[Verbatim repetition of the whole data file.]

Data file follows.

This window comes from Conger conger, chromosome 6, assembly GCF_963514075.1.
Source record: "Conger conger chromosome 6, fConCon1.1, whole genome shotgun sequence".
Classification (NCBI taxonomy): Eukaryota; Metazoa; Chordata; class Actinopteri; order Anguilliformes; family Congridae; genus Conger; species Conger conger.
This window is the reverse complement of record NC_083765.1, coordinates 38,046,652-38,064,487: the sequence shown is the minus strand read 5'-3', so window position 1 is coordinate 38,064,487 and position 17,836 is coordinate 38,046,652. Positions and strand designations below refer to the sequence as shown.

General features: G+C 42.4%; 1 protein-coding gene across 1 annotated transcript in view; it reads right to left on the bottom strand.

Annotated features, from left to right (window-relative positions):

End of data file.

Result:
This window comes from Conger conger, chromosome 6, assembly GCF_963514075.1.
Source record: "Conger conger chromosome 6, fConCon1.1, whole genome shotgun sequence".
Classification (NCBI taxonomy): Eukaryota; Metazoa; Chordata; class Actinopteri; order Anguilliformes; family Congridae; genus Conger; species Conger conger.
This window is the reverse complement of record NC_083765.1, coordinates 38,046,652-38,064,487: the sequence shown is the minus strand read 5'-3', so window position 1 is coordinate 38,064,487 and position 17,836 is coordinate 38,046,652. Positions and strand designations below refer to the sequence as shown.

General features: G+C 42.4%; 1 protein-coding gene across 1 annotated transcript in view; it reads right to left on the bottom strand.

Annotated features, from left to right (window-relative positions):